PEOPLE v. SHEPHERD

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District Court of Appeal, Second District, Division 2, California.

The PEOPLE of the State of California, Plaintiff and Respondent, v. David P. SHEPHERD, Defendant and Appellant.

Cr. 7949.

Decided: February 15, 1962

David P. Shepherd, appellant, in pro. per. Stanley Mosk, Atty. Gen., William E. James, Asst. Atty. Gen., Norman H. Sokolow, Deputy Atty. Gen., for respondent.

Defendant has appealed from a judgment of conviction for offering to sell marijuana.

Defendant was indicted for a violation of Section 11531, Health & Safety Code, charging that on December 22, 1960 he did ‘willfully, unlawfully and feloniously sell, furnish and give away a narcotic, to wit, marijuana’. The indictment was later amended by interlineation by the addition of the words ‘offer to’ inserted before the word ‘sell’ so that the charge as amended read that he ‘willfully, unlawfully and feloniously offered to sell, furnish and give away a narcotic, to wit, marijuana.’ It was also amended to add a prior conviction charging that defendant had previously been convicted of the crime of rape, a felony, in the State of Michigan and that he had served a term of imprisonment therefor in the state prison. Defendant's motion under Section 995 of the Penal Code to set aside the indictment on the ground that the amendment by interlineation stated a different offense from that found by the Grand Jury was denied. Defendant entered a plea of not guilty and denied the prior conviction. Upon a trial, the jury was unable to agree on a verdict and a mistrial was accordingly declared.

On June 29, 1961 defendant was re-arraigned on the amended indictment, again plead not guilty and also denied the prior conviction. Out of the presence of the jury, defendant waived rereading of the amended indictment and admitted the prior conviction. He was found guilty by a jury as charged. His motion for new trial was denied, as was probation. Whereupon defendant was sentenced to the state prison. He has appealed.

On December 22, 1960 James T. Johnson, a police officer of the City of Los Angeles, was working as an undercover narcotic agent. At approximately 2:00 p. m. on that date the officer was approached by ‘AL’ while standing in front of Cooper's Doughnut Shop at 517 South Main Street. The officer had a conversation with ‘AL’ who then walked over to defendant and had a conversation with him. The two then returned to the officer and the defendant asked him, ‘What do you want?’ The officer replied, ‘Can you get me half a can?’ Defendant replied, ‘Let me go and make a phone call’, and walked away. He returned shortly and stated, ‘We will have to go over on 37th Place and Vermont. Stud [the supplier] only has cans and he don't want to break them down.’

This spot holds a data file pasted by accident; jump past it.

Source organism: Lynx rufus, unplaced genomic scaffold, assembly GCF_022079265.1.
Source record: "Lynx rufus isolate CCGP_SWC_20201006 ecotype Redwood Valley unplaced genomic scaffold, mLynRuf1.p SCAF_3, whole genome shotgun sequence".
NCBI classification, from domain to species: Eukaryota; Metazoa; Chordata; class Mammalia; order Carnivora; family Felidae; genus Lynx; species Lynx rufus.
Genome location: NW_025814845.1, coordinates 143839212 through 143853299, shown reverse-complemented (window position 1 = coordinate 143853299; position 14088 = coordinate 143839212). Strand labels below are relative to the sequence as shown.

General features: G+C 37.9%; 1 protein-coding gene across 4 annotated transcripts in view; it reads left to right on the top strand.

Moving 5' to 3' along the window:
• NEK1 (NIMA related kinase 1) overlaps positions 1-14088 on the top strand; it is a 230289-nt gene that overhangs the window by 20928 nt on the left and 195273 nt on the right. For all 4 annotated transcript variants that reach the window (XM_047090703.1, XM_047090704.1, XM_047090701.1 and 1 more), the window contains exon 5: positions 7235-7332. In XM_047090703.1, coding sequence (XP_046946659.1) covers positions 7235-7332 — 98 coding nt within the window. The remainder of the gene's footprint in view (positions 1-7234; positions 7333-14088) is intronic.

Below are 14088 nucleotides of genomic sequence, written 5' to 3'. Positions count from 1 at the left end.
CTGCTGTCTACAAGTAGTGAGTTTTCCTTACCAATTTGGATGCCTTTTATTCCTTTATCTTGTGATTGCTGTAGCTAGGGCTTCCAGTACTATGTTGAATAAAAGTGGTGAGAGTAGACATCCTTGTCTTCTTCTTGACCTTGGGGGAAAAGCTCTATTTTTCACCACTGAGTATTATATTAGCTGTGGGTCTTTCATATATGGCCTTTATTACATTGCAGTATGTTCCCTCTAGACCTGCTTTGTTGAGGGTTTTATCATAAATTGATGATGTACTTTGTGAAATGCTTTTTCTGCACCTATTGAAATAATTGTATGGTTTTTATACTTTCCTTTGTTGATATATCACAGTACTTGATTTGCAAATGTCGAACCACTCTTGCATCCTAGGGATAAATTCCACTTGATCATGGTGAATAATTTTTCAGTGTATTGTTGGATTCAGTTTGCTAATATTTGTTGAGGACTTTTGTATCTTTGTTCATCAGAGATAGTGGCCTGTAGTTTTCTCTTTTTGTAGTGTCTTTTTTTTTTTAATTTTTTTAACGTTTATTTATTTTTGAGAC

The officer and the two men then drove in the officer's car to 37th Place and Vermont. When they arrived, the defendant told the officer and ‘AL’ to wait in the car. He asked the officer to give him the money and said he would walk around the corner, get a can of ‘weed’ and bring it back. Officer Johnson inquired why he couldn't go with him. Defendant replied, ‘Stud gets leery. He doesn't want me to bring anyone with me.’ Defendant told Officer Johnson to pick him up as soon as he saw him walk back to the corner because he didn't want to be seen with narcotics on him. The officer then handed three five dollar bills to defendant who got out of the car and walked around the corner. The officer and ‘AL’ waited approximately 30 minutes in the car. They drove to the corner but the officer did not see defendant come back. Shortly thereafter the officer left.

During the month of January, 1961 Officer Johnson observed defendant four or five times. The second time, a week or ten days after the transaction of December 22, the defendant walked over to Officer Johnson who inquired of him, ‘What happened to my money? Why didn't you bring my money back or the narcotics?’ Defendant indicated that he had been picked up by the police and had to spend the money to get out on bail. He then said, ‘I will get your narcotics for you.’ The officer asked him where he lived and defendant gave him a street address. The officer expressed doubt as to the correctness of the address, whereupon defendant produced his driver's license. It was at this time he learned defendant's name. This enabled the officer also to get defendant's picture by reason of his previous conviction.

Defendant denied that he had ever seen Officer Johnson prior to some time in January of 1961. He also denied that he had been at 37th Place and Vermont with the officer or anyone else. His story of meeting Officer Johnson in January, 1961 and what there transpired differed substantially from the officer's account. He said that Johnson walked up behind him, grabbed his shoulder and asked, ‘Where is my stuff?’ Defendant said he did not know the officer and asked him who he was and also said to him, ‘You don't know me.’ It seems the officer had addressed him by some name other than his correct name. In order to support his claim that the officer did not know him, defendant produced his driver's license. Defendant denied that he ever furnished narcotics to the officer or to anyone else.

Defendant's first contention is that the evidence was insufficient to establish (1) that the crime charged in the amended indictment was committed, and (2) that it was committed by him.